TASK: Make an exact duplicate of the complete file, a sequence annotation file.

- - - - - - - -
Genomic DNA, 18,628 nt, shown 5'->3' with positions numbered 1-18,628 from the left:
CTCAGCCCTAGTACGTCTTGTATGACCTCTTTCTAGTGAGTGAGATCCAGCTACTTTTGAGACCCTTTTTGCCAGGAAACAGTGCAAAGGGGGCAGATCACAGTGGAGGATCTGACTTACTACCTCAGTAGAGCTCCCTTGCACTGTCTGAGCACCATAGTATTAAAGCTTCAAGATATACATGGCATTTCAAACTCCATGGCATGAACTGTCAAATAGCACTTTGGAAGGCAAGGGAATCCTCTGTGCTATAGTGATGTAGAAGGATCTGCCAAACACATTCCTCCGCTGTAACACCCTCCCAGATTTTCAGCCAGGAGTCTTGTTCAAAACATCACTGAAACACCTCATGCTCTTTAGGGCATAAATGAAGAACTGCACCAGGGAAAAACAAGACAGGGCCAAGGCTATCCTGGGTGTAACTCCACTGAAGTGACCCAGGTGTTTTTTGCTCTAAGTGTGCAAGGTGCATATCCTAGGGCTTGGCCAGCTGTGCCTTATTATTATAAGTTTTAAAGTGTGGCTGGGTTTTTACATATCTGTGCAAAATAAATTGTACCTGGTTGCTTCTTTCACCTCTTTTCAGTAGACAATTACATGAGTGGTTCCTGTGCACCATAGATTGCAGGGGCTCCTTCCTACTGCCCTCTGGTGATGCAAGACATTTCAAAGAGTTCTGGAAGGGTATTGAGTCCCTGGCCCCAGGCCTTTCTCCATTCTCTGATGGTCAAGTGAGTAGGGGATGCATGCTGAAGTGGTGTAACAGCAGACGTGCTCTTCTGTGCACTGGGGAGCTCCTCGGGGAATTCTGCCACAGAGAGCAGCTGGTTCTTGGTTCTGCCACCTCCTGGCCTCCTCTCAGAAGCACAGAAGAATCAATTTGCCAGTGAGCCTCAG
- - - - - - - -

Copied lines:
Genomic DNA, 18,628 nt, shown 5'->3' with positions numbered 1-18,628 from the left:
CTCAGCCCTAGTACGTCTTGTATGACCTCTTTCTAGTGAGTGAGATCCAGCTACTTTTGAGACCCTTTTTGCCAGGAAACAGTGCAAAGGGGGCAGATCACAGTGGAGGATCTGACTTACTACCTCAGTAGAGCTCCCTTGCACTGTCTGAGCACCATAGTATTAAAGCTTCAAGATATACATGGCATTTCAAACTCCATGGCATGAACTGTCAAATAGCACTTTGGAAGGCAAGGGAATCCTCTGTGCTATAGTGATGTAGAAGGATCTGCCAAACACATTCCTCCGCTGTAACACCCTCCCAGATTTTCAGCCAGGAGTCTTGTTCAAAACATCACTGAAACACCTCATGCTCTTTAGGGCATAAATGAAGAACTGCACCAGGGAAAAACAAGACAGGGCCAAGGCTATCCTGGGTGTAACTCCACTGAAGTGACCCAGGTGTTTTTTGCTCTAAGTGTGCAAGGTGCATATCCTAGGGCTTGGCCAGCTGTGCCTTATTATTATAAGTTTTAAAGTGTGGCTGGGTTTTTACATATCTGTGCAAAATAAATTGTACCTGGTTGCTTCTTTCACCTCTTTTCAGTAGACAATTACATGAGTGGTTCCTGTGCACCATAGATTGCAGGGGCTCCTTCCTACTGCCCTCTGGTGATGCAAGACATTTCAAAGAGTTCTGGAAGGGTATTGAGTCCCTGGCCCCAGGCCTTTCTCCATTCTCTGATGGTCAAGTGAGTAGGGGATGCATGCTGAAGTGGTGTAACAGCAGACGTGCTCTTCTGTGCACTGGGGAGCTCCTCGGGGAATTCTGCCACAGAGAGCAGCTGGTTCTTGGTTCTGCCACCTCCTGGCCTCCTCTCAGAAGCACAGAAGAATCAATTTGCCAGTGAGCCTCAG